While its been almost two months since the Great American Beer Festival there was one aspect of my trip to Denver that I’ve fully intended to write about but I’ve been unable to find the time to post. That place is Stem Ciders and outside of the Convention Center, it was probably the bar I spent the most time at during my 5 days in Colorado.
This year my wife decided against getting a designated driver ticket for GABF,knowing that she would rather spend her time exploring Denver than hanging out with a bunch of drunk beer nerds. So for the first night of the festival, I went to the convention center and she explored the River North neighborhood, where we would meet later for Epic Brewing’s 50 Firkin Fiasco event.
Once I wrapped up my night at GABF I jumped into a cab that brought me to our meeting spot – Stem Ciders – a small tasting room tucked into the back corner of an industrial building. I walked into the bar and there was my wife, getting zwickle pours from one of the cider makers and making best friends with every brewer and cider fan that stumbled into Stem that night.
I think we ended up back at Stem almost every single day of our trip. My wife absolutely fell in love with their ciders but it is also a very comfortable and laid back tasting room that was a bit of a safe haven from all the GABF insanity.
The ciders that Stem produces are bone-dry and incredibly refined and complex, taking their cues more from wine than from your typical American or English style ciders. Their Remedy cider showcases a beautiful dry-hop from cascade and citra hops, bringing a lovely citrus character with just a slight resiny finish. My wife’s favorite was a one-off whiskey-barrel aged hatch chili cider, which hits your palate with waves of flavor. First: bright apple, followed by earth and vanilla from the whiskey barrel before hitting you with the chili flavor and heat. It’s a truly beautiful cider that really shows off what Stem is capable of – balancing potentially overwhelming flavors to produce exceptionally drinkable ciders.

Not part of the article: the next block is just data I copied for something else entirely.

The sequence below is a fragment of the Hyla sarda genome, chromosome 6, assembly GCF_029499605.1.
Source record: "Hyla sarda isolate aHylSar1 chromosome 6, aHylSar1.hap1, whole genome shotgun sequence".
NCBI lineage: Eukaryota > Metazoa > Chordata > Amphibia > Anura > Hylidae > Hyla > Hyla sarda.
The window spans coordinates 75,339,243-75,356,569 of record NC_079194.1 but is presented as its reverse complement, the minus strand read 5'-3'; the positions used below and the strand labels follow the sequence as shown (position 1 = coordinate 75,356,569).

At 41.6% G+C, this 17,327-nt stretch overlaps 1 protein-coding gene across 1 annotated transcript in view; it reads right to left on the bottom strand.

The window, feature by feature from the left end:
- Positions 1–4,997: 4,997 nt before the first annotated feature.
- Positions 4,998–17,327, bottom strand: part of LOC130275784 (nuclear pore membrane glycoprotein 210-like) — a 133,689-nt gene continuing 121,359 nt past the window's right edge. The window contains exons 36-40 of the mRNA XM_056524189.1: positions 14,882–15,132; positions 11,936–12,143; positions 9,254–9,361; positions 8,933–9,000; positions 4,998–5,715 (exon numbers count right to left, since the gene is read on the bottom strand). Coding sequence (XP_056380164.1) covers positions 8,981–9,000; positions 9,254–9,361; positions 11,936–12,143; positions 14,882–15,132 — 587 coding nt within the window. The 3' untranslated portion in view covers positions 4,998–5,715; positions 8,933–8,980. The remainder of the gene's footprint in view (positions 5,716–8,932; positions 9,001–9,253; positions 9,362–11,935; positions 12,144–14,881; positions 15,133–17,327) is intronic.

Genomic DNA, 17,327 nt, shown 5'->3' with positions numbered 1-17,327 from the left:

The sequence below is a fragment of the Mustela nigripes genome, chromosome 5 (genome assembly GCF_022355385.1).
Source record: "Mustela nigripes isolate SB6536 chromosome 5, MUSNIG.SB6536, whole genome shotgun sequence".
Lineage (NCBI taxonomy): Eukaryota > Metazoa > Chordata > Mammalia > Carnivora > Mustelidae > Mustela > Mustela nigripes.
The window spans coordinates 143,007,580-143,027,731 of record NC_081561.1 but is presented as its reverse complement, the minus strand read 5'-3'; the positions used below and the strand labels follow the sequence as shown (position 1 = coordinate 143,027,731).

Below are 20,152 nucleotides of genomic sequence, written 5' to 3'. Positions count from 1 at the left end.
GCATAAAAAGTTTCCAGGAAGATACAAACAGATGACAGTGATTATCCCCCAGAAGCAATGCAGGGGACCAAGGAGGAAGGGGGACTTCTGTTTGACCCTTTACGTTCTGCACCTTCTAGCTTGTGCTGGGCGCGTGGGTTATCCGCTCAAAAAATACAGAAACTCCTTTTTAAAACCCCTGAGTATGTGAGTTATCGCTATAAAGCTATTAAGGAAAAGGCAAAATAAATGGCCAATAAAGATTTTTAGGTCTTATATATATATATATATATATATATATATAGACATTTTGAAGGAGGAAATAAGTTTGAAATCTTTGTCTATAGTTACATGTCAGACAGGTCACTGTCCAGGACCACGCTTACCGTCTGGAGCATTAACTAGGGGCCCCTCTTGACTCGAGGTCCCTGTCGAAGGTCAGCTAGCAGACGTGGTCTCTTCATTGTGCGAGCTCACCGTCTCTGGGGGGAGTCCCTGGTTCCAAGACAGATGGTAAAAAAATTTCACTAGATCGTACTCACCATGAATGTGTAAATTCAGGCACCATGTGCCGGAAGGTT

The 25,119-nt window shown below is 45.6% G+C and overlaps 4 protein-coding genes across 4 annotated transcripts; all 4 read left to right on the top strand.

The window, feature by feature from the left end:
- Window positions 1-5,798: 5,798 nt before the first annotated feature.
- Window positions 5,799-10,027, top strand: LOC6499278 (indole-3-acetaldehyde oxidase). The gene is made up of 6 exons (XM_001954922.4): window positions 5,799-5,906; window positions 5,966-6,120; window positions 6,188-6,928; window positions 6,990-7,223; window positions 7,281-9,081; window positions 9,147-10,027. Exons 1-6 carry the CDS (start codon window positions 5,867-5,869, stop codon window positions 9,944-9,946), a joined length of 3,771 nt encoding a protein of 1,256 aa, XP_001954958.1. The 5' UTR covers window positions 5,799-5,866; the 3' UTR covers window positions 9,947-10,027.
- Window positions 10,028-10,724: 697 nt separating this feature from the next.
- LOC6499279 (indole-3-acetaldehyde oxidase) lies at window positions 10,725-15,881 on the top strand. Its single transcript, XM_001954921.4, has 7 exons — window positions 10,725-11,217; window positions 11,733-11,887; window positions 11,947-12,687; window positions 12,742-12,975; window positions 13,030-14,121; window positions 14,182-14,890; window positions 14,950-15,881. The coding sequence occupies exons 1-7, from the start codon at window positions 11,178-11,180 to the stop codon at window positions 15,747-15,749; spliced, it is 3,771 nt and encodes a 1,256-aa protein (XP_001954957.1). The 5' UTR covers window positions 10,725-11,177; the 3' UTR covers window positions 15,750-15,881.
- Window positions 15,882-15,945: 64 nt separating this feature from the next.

But the cider I kept going back to was Le Chene, a perfectly crafted blend of traditional cider apples, fermented to dryness and aged in red wine barrels. This cider showcases just enough fruit character but backs it up with some earthy oak and subtle tannic qualities from the wine. Its a cider that is perfect for casual day drinking with friends but also fits right in at a fancy dinner party.
By the end of our trip we had about 8 different bottles from Stem packed into our luggage for the trip home and they remain in our cellar untouched – we are terrified to drink through our stash and find ourselves Stem-less until our next trip to Denver. Believe me, I’m itching to crack one of our two bottles of Remedy.
For me, Stem was reminiscent of my favorite cidery from back in Toronto: West Avenue, and really sums up what is missing from the cider market in Los Angeles. While the cider shelves at bottle shops and Whole Foods have been expanding significantly over the last year or so, the bulk of the ciders fit into two categories. The first being clean, apple forward ciders which are easily accessible and refreshing. The second being the increasingly popular funky wild ciders. While I certainly enjoy them both, Stem is doing something special – demonstrating how complex and refined American craft cider can be.